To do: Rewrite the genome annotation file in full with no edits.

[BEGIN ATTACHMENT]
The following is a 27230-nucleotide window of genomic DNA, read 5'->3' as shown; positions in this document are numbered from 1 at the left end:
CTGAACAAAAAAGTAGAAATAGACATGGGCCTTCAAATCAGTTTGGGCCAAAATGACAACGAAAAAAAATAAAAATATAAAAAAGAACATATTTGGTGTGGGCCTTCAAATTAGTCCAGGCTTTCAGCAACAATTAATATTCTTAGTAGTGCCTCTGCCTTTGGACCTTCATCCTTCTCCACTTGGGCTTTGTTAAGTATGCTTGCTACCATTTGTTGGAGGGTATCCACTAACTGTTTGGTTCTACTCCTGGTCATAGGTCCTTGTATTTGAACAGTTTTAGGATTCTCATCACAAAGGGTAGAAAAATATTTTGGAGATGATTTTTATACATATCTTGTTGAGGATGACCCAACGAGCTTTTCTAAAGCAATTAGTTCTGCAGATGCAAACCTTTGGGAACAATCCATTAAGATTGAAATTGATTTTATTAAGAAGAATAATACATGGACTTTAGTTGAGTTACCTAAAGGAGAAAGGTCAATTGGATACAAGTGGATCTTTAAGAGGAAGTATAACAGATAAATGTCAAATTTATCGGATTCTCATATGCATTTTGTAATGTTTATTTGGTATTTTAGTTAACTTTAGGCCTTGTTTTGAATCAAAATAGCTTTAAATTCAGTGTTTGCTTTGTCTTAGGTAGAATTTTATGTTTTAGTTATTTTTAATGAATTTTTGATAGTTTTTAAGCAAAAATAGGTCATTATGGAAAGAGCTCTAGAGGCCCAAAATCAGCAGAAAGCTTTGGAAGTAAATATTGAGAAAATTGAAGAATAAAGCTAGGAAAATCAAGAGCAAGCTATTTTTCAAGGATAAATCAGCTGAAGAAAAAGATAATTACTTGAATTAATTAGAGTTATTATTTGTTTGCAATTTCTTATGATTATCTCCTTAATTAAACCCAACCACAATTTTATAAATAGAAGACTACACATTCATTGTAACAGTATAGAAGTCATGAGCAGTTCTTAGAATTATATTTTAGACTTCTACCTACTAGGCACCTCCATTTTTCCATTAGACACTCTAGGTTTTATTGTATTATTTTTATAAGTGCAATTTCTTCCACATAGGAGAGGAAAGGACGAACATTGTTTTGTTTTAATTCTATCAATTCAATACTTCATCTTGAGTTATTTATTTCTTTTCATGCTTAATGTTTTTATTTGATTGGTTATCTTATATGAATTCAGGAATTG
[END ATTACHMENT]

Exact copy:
The following is a 27230-nucleotide window of genomic DNA, read 5'->3' as shown; positions in this document are numbered from 1 at the left end:
CTGAACAAAAAAGTAGAAATAGACATGGGCCTTCAAATCAGTTTGGGCCAAAATGACAACGAAAAAAAATAAAAATATAAAAAAGAACATATTTGGTGTGGGCCTTCAAATTAGTCCAGGCTTTCAGCAACAATTAATATTCTTAGTAGTGCCTCTGCCTTTGGACCTTCATCCTTCTCCACTTGGGCTTTGTTAAGTATGCTTGCTACCATTTGTTGGAGGGTATCCACTAACTGTTTGGTTCTACTCCTGGTCATAGGTCCTTGTATTTGAACAGTTTTAGGATTCTCATCACAAAGGGTAGAAAAATATTTTGGAGATGATTTTTATACATATCTTGTTGAGGATGACCCAACGAGCTTTTCTAAAGCAATTAGTTCTGCAGATGCAAACCTTTGGGAACAATCCATTAAGATTGAAATTGATTTTATTAAGAAGAATAATACATGGACTTTAGTTGAGTTACCTAAAGGAGAAAGGTCAATTGGATACAAGTGGATCTTTAAGAGGAAGTATAACAGATAAATGTCAAATTTATCGGATTCTCATATGCATTTTGTAATGTTTATTTGGTATTTTAGTTAACTTTAGGCCTTGTTTTGAATCAAAATAGCTTTAAATTCAGTGTTTGCTTTGTCTTAGGTAGAATTTTATGTTTTAGTTATTTTTAATGAATTTTTGATAGTTTTTAAGCAAAAATAGGTCATTATGGAAAGAGCTCTAGAGGCCCAAAATCAGCAGAAAGCTTTGGAAGTAAATATTGAGAAAATTGAAGAATAAAGCTAGGAAAATCAAGAGCAAGCTATTTTTCAAGGATAAATCAGCTGAAGAAAAAGATAATTACTTGAATTAATTAGAGTTATTATTTGTTTGCAATTTCTTATGATTATCTCCTTAATTAAACCCAACCACAATTTTATAAATAGAAGACTACACATTCATTGTAACAGTATAGAAGTCATGAGCAGTTCTTAGAATTATATTTTAGACTTCTACCTACTAGGCACCTCCATTTTTCCATTAGACACTCTAGGTTTTATTGTATTATTTTTATAAGTGCAATTTCTTCCACATAGGAGAGGAAAGGACGAACATTGTTTTGTTTTAATTCTATCAATTCAATACTTCATCTTGAGTTATTTATTTCTTTTCATGCTTAATGTTTTTATTTGATTGGTTATCTTATATGAATTCAGGAATTG